In search of the key to closing achievement gaps

This post originally appeared on U.S. News and World Report’s Knowledge Bank blog. 

In early January 2016, Dr. John B. King Jr. stepped into the role of acting secretary of Education, following Arne Duncan’s resignation last month. As a vocal proponent of reducing inequalities in American schools and a person of color, Dr. King’s leadership may open the door for the Department of Education to take a stronger position on one of the most persistent problems in American schools: segregation. He has been a proponent of integrated schools in the past and as State Education Commissioner in New York, he promoted integration as part of the state’s school turnaround efforts.

Dr. King’s new role, in light of today’s holiday celebrating another Dr. King, warrants the question: Would greater school integration actually be successful in closing long-standing achievement gaps based on race and income?

Policy research and debates about this question have been going on for years, and a full discussion deserves more space than I can devote to it here. Yet, I’d like to come at this question from a slightly different angle than what has been commonly considered, based on my research work focused on equalizing student access to quality teaching. 

By way of background, American schools have had an unremarkable track record in achieving greater levels of school integration, in spite of long-time policy interests to do so. Though schools did show an increasing trend towards integration in the decades immediately following the 1954 Brown v. Board of Education decision, that trend has reversed over the last 20 years, and schools in many states are now only slightly less segregated than they were before the decision.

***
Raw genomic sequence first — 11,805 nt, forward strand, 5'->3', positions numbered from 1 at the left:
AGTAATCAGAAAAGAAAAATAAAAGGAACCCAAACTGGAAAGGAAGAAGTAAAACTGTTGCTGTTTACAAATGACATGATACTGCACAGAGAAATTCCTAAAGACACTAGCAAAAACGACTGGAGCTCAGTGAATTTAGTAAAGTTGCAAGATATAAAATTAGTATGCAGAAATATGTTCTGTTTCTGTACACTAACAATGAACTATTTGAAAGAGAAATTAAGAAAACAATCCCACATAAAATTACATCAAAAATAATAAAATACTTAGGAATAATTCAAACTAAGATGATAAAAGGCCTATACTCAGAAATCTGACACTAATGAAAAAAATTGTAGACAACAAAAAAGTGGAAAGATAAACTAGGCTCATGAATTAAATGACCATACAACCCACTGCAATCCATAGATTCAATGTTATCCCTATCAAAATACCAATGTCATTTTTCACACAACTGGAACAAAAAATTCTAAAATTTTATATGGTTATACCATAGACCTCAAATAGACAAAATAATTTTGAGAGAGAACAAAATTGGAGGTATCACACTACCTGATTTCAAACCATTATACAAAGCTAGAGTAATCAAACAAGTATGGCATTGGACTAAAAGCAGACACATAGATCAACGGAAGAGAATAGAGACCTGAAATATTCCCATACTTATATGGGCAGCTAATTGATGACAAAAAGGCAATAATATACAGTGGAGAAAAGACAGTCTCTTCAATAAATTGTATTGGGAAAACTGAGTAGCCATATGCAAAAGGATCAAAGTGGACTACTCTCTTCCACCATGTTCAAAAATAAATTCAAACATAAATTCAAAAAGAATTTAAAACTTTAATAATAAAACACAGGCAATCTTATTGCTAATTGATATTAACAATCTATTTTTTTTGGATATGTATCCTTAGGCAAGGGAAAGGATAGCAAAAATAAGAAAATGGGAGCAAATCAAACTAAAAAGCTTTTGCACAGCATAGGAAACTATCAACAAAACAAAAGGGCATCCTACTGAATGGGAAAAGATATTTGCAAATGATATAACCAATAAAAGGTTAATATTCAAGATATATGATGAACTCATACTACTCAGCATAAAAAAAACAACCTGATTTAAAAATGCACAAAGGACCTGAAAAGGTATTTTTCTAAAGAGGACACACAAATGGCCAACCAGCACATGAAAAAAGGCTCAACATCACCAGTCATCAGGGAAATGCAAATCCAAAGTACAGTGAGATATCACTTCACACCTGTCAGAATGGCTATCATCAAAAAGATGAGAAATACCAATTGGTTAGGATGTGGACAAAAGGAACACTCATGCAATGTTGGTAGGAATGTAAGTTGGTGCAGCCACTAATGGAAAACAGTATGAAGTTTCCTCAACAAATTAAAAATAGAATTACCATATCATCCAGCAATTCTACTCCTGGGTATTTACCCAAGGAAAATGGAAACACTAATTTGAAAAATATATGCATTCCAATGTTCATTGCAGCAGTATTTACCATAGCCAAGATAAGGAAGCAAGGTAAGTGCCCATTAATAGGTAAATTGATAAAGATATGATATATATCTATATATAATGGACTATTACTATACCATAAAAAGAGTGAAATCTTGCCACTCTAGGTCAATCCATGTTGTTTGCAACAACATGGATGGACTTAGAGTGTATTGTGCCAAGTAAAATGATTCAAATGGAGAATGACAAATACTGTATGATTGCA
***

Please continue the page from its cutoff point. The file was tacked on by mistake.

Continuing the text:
Given the intransigence of the segregation problem over time, policymakers in recent years appear to have become content with monitoring equality in educational resources across segregated schools rather than promoting student integration. And many acknowledge that schools serving large numbers of economically disadvantaged and minority students tend to be under-resourced in a myriad of ways; hence, the resurgence of the “separate and unequal” claim in recent years.

But even more important than dollars and textbooks, teachers themselves are a key educational resource; indeed, they are the primary school-based input into student learning. Proponents of school integration argue that equalizing access to school resources (with a big emphasis on teachers) is one of the key mechanisms through which integration will narrow achievement gaps. After all, we know from prior research evidence that teachers in disadvantaged schools tend to have less experience and fewer credentials than those in more affluent schools. 

Recent findings from a large project I am involved with, however, throw a bit of a wet blanket on that argument. I have been part of the research team for the Study of the Distribution of Effective Teaching, a large five-year project funded by the U.S. Department of Education’s Institute of Education Sciences that investigates whether disadvantaged students have equal access to quality teaching.